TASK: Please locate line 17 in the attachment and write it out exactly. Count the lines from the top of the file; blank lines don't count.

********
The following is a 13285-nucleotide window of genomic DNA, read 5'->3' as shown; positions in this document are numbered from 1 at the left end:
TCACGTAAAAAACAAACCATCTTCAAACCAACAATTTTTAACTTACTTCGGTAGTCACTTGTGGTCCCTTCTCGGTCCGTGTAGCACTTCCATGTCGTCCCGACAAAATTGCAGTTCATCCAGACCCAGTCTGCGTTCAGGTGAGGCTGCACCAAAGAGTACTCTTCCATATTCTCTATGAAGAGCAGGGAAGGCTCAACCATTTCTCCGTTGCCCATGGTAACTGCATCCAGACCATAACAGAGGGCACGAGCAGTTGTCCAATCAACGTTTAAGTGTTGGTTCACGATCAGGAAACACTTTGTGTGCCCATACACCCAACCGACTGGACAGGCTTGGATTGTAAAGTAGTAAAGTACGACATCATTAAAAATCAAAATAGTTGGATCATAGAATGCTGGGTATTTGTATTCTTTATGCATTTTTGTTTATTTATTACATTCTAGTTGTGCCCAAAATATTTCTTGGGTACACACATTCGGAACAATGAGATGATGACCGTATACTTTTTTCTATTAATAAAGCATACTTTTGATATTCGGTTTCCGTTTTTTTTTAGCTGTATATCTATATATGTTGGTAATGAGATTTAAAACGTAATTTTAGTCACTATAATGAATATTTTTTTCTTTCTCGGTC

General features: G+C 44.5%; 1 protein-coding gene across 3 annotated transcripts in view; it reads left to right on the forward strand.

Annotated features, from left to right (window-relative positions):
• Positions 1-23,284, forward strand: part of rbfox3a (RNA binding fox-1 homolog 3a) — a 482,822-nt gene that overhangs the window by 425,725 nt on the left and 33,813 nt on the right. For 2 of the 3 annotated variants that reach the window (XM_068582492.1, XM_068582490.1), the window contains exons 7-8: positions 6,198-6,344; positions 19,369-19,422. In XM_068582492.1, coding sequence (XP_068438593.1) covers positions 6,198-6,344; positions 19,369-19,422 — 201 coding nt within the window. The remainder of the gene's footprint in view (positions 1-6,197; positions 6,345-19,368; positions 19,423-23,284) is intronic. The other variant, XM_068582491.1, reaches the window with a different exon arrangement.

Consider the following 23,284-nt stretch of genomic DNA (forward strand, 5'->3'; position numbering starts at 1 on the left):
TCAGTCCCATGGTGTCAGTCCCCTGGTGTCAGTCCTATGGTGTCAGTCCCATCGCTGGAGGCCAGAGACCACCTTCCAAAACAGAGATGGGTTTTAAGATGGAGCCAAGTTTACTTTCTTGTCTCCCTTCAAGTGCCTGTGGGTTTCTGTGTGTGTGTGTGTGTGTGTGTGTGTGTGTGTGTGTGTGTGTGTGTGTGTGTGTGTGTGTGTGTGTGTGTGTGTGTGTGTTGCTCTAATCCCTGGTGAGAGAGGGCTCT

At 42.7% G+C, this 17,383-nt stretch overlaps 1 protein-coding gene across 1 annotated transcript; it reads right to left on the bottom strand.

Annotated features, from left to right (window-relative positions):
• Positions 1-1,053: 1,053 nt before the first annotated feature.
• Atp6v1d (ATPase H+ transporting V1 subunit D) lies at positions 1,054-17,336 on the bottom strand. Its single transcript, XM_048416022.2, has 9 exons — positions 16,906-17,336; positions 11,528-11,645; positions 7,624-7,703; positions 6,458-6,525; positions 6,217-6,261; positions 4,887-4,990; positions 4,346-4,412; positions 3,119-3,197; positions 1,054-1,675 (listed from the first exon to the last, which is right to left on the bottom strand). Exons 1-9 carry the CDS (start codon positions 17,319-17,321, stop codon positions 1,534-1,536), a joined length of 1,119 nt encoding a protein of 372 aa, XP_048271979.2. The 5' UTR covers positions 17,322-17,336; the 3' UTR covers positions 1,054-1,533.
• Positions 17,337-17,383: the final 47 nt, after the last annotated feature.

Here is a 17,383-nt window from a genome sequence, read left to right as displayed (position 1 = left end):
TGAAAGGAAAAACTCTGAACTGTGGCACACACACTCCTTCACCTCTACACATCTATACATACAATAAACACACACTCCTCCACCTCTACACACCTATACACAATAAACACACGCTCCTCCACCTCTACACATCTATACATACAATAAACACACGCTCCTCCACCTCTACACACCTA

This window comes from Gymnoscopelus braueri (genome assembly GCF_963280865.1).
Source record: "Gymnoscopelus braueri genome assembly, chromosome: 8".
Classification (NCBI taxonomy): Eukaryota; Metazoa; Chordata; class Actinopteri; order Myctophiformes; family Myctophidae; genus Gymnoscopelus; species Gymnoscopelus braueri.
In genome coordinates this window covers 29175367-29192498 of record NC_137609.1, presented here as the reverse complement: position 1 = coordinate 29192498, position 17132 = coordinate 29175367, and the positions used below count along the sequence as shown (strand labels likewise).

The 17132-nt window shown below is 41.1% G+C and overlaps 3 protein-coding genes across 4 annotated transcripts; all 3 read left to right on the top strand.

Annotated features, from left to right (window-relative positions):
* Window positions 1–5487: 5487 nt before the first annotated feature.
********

Classification (NCBI taxonomy): Eukaryota; Metazoa; Chordata; class Actinopteri; order Myctophiformes; family Myctophidae; genus Gymnoscopelus; species Gymnoscopelus braueri.